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Debian on AWS Lightsail

This is a setup of several items, starting with Debian 9 on Amazon AWS Lightsail. This has server basics and apt, and then follows with links to additional articles. In general, after several years of running CentOS on Linode, and then Amazon Linux AMI on EC2 and Lightsail, I find that Debian 9 is simply faster, just as secure, and at least slightly easier to use.

Note: as of Sep 2020, Debian 10 is now available on Lightsail

I will update this soon (mid-2020) to Debian 10 - Bullseye (stable) on AWS and Debian testing on the desktop. I consider this combination to be very good for intermediate users as it keeps them up-to-date on the latest testing build (when things break, that is a learning opportunity), as well as having access to most recent versions of applications, utilities and support libraries. Debian is a huge linux ecosystem which is generally well-supported by a very large community. For one's production desktop environment, Debian testing is an excellent balance of up-to-date application availability and community supportiveness. Together with the extremely stable desktop environment using Openbox/LXDE, very low system requirements are needed.

To be honest, once getting the hang of Openbox/LXDE, I do not see any advantage to Linux Mint or Ubuntu, for that matter (besides the personal repositories). Cinnamon (available on other distributions than Mint) is buggy, memory hungry, and requires a bit of customization. Openbox/LXDE offers nearly the same kind of required customizations, but demands many fewer resources and is nearly crashproof. In my opinion, the good parts of Mint do not include cinnamon, rather applications such as Nemo and Pix, which can of course be installed and run without Mint or Cinnamon.

While there are many flavors of linux, clearly two particular lineages predominate: RHEL/CentOS/AMI and Debian/Ubuntu/Mint. Either are just as valid, though of course niche requirements may make one or the other more attractive. Android and ChromeOS are even more popular, but we are dealing with server OS here. For me, Debian on the desktop via LMDE3 (Linux Mint Debian Edition) is currently a favorite.

AWS Lightsail is a decently priced VPS package. Equivalents can be found in various first and second tier cloud providers such as Digital Ocean, Vultr, Linode, and perhaps even Azure and Google Cloud, who knows? Anyone with any experience with AWS can leverage this with Lightsail, though the main web interface is a bit different. Lightsail instances can be migrated to EC2, though not the reverse.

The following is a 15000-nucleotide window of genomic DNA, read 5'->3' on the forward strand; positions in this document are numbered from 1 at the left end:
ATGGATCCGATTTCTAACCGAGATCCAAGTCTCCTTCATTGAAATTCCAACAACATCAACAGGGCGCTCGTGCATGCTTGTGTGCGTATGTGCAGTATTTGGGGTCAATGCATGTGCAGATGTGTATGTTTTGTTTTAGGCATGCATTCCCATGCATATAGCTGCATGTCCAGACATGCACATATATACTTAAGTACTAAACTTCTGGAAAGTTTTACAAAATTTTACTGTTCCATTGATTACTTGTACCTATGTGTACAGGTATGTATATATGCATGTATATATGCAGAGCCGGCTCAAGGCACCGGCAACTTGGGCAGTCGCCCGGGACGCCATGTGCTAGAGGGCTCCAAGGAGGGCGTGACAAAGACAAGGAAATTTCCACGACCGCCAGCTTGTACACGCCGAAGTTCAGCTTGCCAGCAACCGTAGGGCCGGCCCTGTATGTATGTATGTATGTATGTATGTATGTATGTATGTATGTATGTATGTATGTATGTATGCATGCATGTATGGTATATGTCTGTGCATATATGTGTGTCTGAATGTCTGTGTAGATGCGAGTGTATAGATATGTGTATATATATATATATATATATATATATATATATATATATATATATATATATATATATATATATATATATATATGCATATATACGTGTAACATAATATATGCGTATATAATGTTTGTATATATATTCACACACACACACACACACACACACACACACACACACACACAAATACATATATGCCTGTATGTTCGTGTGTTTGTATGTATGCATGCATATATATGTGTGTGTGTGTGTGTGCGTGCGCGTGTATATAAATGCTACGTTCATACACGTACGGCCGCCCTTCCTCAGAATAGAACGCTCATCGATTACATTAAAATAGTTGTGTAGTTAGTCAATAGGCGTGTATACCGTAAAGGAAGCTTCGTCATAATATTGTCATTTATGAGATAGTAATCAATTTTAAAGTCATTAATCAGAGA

Related Artices in Debian Services and Applications

Choose Debian Distribution

On Lightsail as of late 2018 Debian 9.5 is an option. - Install PHP from special repository sources (found in the Running PHP on Debian article) - Install special packages from Backports when needed (such as certbot) - Use apt install PACKAGE -y -t buster-backports


sudo apt install -y python-certbot-nginx -t buster-backports

Packages available from Distributions

Update Debian

sudo apt update -y
sudo apt update -y -t buster-backports

Upgrade Debian

Do some checks and then execute upgrade and dist-upgrade: Note: accept the locally modified files for upgrading when asked.

sudo apt upgrade -y
sudo apt upgrade -y -t buster-backports

Note: can have system service restarts be done automatically, when asked.

Upgrade Debian Distribution

This will change from one release to the next if there is a next one for the version being run (e.g., stable).

sudo apt dist-upgrade -y

Next, run the command to reload the terminal session:

hash -r

Steps in Configuration

Server Basics Steps

  • Configure servername, ip addresses
  • Apt, Configure repositories, Update, Upgrade, Clean, etc.

Servername, IP Addresses

For private IP Addresses

ip addr show eth0 | grep inet | awk '{ print $2; }' | sed 's/\/.*$//'

For a public IP address (esp. Amazon AWS Elastic IP)

curl -4

Apt Sources List

ls -la /etc/apt

and see what is in subdirectories

See especially the apt article with much more detail.

Installed packages

dpkg-query -l

apt-get commands

Note, this is largely obsolete with the apt command set -- need to UPDATE this section below

apt-get clean
apt-get autoclean
apt-get dist-upgrade
apt-get clean
apt-get check
apt-get autoremove
  • autoclean deletes .deb files from local cache
  • clean deletes .deb files from distribution installation
  • autoremove removes previous, but no longer needed dependencies
  • dist-upgrade deals with dependencies, not just applications, and will add/remove/upgrade them
  • apt-get check will check for dependencies missing

note: difference between apt-get remove xyz vs. apt-get purge xyz, as the first preserves configuration files (for possible later use)

Completely Remove Packages

sudo apt-get --purge remove package-name